Cooperation as a Tool to End Ban on Gays : Clinton should seek consensus in military, yet act quickly

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The debate in the Clinton camp on how best to lift the ban on homosexuals in the military should not be viewed as an erosion of the President-elect’s resolve to end discrimination. We presume that resolve is unyielding. The only question is how best to implement this change; for when sincere people hold conflicting views in a pluralistic democracy, implementation requires wise, and deft, maneuvering.

Clinton should not go slow--indeed, he must act soon and in a way that makes his end goal unmistakable. The military brass in considerable measure opposes Clinton’s views on this issue, but he should still find a way of involving the brass in the process so as to defuse counterproductive resistance--and to avoid making either side lose face. The goal here is a smooth transition in ending the military’s unjustified discrimination against men and women solely on the basis of sexual orientation.

In recent weeks, according to Times writer Melissa Healy, Clinton’s staffers have debated whether the President-elect should use “the stroke of a pen”--issue an executive order--to fulfill his campaign promise to end the ban or yield to the military opposition and order further study.


The issue is not, nor can it be, whether Clinton should lift the ban. He should. The services have always had their share of homosexuals who managed to hide their sexual orientation. Yet people who want to continue the ban on service by admitted gay and lesbian soldiers insist that military life involves special circumstances and presents special challenges. Homosexuals are a possible threat to good order and morale, they contend. Partly underlying that argument is a fear that homosexuals are or may be uniquely promiscuous, and thus presumably a sexual threat to their peers. But where is the evidence to support that conclusion?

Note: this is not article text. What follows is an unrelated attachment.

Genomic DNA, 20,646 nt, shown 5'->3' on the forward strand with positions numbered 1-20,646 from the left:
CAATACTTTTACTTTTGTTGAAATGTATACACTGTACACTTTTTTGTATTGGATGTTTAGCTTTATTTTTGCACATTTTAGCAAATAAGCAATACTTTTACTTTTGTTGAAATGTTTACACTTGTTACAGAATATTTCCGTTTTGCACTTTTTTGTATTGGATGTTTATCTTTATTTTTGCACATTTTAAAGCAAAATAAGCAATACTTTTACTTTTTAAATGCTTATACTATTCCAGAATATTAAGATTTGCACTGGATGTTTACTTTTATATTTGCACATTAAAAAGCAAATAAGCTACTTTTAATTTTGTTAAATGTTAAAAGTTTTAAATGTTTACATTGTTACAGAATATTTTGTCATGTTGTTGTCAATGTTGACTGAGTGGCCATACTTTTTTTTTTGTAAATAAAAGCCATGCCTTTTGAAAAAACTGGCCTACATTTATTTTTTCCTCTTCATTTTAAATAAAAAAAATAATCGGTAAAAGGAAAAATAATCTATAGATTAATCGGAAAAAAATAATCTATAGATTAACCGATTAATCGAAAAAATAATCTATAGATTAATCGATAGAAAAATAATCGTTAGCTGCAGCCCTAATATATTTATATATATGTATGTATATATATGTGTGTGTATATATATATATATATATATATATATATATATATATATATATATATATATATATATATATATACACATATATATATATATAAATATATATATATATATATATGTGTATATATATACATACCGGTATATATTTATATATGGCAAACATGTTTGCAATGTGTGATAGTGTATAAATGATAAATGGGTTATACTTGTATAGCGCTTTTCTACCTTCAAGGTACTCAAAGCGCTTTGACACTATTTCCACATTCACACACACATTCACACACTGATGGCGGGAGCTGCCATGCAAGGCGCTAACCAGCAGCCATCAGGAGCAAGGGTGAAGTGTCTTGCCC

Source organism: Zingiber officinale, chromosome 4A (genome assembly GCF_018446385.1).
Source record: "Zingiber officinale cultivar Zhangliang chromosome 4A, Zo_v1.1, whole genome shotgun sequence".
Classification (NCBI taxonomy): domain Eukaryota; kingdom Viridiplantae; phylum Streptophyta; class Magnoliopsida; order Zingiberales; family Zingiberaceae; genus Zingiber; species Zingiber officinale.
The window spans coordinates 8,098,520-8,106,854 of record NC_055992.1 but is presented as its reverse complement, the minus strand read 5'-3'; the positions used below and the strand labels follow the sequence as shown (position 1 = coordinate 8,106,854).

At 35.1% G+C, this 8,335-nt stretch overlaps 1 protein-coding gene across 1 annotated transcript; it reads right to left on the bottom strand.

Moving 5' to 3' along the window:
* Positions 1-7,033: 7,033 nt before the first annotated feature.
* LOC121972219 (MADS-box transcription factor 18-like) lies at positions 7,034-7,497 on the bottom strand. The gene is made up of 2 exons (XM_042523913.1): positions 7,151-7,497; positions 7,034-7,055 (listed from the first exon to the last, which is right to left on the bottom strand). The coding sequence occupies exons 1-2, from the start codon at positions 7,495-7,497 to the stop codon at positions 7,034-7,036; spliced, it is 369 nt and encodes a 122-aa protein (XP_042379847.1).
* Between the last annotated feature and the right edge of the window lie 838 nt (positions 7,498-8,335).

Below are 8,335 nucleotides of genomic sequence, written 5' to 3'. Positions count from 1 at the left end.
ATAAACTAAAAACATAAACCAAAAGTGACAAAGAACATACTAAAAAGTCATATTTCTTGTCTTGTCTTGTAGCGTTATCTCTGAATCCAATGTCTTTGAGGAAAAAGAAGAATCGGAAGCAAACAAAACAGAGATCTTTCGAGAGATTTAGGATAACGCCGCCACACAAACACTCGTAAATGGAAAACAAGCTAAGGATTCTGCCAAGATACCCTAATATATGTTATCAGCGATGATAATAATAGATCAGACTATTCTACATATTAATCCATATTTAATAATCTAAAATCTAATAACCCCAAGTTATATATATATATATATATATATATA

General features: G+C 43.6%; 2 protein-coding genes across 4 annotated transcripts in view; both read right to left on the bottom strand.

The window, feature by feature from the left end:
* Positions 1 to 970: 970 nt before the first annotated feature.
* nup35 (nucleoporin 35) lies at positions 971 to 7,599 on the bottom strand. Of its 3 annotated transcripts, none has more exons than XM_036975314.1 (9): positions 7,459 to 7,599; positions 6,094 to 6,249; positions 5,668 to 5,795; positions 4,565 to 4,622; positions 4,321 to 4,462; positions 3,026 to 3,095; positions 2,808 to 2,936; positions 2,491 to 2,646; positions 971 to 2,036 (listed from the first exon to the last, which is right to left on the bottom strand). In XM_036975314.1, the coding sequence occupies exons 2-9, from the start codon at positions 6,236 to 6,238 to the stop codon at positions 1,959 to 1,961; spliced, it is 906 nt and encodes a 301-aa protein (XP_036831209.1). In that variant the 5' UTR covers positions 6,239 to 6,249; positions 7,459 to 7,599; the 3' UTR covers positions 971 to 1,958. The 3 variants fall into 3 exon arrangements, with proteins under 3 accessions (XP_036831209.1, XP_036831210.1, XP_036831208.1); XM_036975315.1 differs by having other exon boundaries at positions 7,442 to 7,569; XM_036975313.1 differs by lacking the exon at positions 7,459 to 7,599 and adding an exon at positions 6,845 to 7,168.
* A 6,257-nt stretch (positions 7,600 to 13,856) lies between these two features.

The debate should be over how to best to end an unfair policy. Should Clinton unilaterally order the military to lift the ban? Or can he gain necessary support among reluctant--or resistant--military leaders by including them at an early stage in the process of the new policy? Cooperation need not lead to co-optation; and in this case, cooperation is the wisest course.

Many leaders, such as Joint Chiefs Chairman Gen. Colin L. Powell and Sen. Sam Nunn (D-Ga.) are, at best, reluctant supporters of the President-elect’s plan. Others are vehemently opposed. That’s why Clinton is well-advised to issue a “memorandum of instruction” during his first two weeks in office, as some aides recommend, rather than an “executive order.” The two documents have the same legal force but not the same symbolic significance.

A Clinton memorandum to the secretary of defense could require the military services to halt investigations and disciplinary action against gays and to cease routine questions about the sexual orientation of service members and enlistees.

Such a memorandum would allow Clinton to take an unequivocal first step toward lifting the longstanding ban but signal the military that he needs their ideas and cooperation to effect a complete and permanent change. In this context, a study becomes a tool for developing consensus--and a timetable for full implementation. This approach makes good sense, and good policy.